October 20, 2000
I've survived family weddings, wisdom
tooth extractions and the disco era. I've made it through grade
12 French, my high school German teacher and a full body cavity
reassessment by Revenue Canada (now the Canada Customs and Revenue
Agency - like they can fool us by changing their name).
But I can tell you this right now - I'll
never make it through casual Fridays.
I panic at the thought of going casual.
After fifteen years of wearing a jacket and tie to work, I hardly
own any casual clothes. Last month I threw out my only pair of
jeans - I bought them in college 20 years ago and I could no
longer get them up my leg past my ankle.
For weekend wear I buy clothes at a local
army surplus store. Looking like I just stepped out of the jungle
is fine for mowing the lawn, but showing up at work head to foot
in camo makes the guys at the security desk more than a little
nervous. Especially when you show up on "Boss Appreciation
Day" carrying a big box.
I also have little skinny arms - my Grandmother
called them "wiry", God bless her - and seeing me in
a short sleeved shirt makes people want to go out and buy me
a sandwich. I qualify for the "before" picture in the
Charles Atlas ads. A long sleeved shirt and a jacket hide all
of that, although I get a lot fewer free sandwiches.
Casual shoes are a big problem. I have
a bunch, but sneakers hurt my feet. And the only time I slipped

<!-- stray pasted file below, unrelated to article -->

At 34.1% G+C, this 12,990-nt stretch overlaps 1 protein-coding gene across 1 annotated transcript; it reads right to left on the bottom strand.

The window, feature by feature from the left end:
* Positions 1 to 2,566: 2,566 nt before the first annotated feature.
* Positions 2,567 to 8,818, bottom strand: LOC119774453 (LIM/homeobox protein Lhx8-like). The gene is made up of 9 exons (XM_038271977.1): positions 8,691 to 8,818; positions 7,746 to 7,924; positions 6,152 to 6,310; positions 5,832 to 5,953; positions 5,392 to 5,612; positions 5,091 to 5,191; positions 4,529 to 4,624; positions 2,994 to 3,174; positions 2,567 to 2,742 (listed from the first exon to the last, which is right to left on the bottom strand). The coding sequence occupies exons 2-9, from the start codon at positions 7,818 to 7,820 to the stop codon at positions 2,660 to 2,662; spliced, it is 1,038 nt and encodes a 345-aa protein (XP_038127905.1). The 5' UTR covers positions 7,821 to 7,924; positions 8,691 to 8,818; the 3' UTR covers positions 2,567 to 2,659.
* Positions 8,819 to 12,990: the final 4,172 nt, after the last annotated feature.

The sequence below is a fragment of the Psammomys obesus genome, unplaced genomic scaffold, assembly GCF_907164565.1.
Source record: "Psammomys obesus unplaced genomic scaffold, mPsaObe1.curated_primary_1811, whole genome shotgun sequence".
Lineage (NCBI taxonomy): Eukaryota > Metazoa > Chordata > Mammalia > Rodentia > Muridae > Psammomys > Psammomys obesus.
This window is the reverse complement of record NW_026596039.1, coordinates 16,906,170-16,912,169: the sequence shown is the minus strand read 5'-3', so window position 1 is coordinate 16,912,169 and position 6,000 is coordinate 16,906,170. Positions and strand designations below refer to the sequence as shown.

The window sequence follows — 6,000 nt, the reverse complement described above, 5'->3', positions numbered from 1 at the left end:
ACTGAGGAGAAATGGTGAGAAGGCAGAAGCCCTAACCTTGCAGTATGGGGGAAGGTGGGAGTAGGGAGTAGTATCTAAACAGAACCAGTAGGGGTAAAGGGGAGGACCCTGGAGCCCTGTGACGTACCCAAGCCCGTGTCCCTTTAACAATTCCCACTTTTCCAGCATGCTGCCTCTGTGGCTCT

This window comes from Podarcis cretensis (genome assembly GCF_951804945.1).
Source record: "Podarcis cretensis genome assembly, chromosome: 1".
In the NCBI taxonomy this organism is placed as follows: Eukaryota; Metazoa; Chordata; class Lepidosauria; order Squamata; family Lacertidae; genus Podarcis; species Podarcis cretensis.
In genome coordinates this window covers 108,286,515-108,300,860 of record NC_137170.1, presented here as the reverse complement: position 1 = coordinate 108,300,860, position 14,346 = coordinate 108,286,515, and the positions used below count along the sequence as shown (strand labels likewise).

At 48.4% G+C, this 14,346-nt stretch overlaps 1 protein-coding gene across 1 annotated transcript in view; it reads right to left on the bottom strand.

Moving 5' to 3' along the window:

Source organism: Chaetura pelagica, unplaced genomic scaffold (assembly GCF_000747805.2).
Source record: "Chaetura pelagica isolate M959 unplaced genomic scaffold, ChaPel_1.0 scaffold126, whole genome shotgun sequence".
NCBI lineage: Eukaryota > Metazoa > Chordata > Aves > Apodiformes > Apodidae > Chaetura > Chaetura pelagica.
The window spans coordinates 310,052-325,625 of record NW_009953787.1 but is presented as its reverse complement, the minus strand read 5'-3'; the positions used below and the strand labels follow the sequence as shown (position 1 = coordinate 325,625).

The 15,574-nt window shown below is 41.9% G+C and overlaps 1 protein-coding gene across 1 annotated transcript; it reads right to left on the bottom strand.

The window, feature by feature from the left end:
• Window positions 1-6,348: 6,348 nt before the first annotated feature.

and fell seriously was when I was wearing running shoes. On the
other hand, I walked all over the Nevada desert without incident
in a pair of dress loafers.
Of course, I should point out that when
I had a part time job at college as a courier I wore a full tuxedo
one day on a bet. Couriers rarely make anyone's best dressed
list, and I was surprised later in the day by a visit from the
Chairman of the Board, who I think came downstairs to figure
out if he was paying his couriers too much.
Even now it's not like casual people
aren't around me all day. A walk through any newspaper newsroom
gives new meaning to dressing down. You're lucky if some journalists
wear pants to work. Spiderman pajamas at the office are considered
well-dressed as long as the flap in the back is buttoned.
My brother Richard is a newspaper photographer.
The other press photographers make fun of him because he occasionally
wear socks in the winter. Photographers normally only wear socks
when appearing before a judge or going to a funeral, and then
only if it was a close relation.
A lot of companies have lived to regret
the creep of casual Fridays into the rest of the week, and are
now revoking them or instituting "Dress Up" days. Clothing
stores are now running full page ads offering assistance to flustered
executives in putting together a casual wardrobe that doesn't
make you look like you just came in from the prison exercise
Now if you'll excuse me, I have to look
for my spats and top hat. I have to run down to the corner store
for a jug of milk.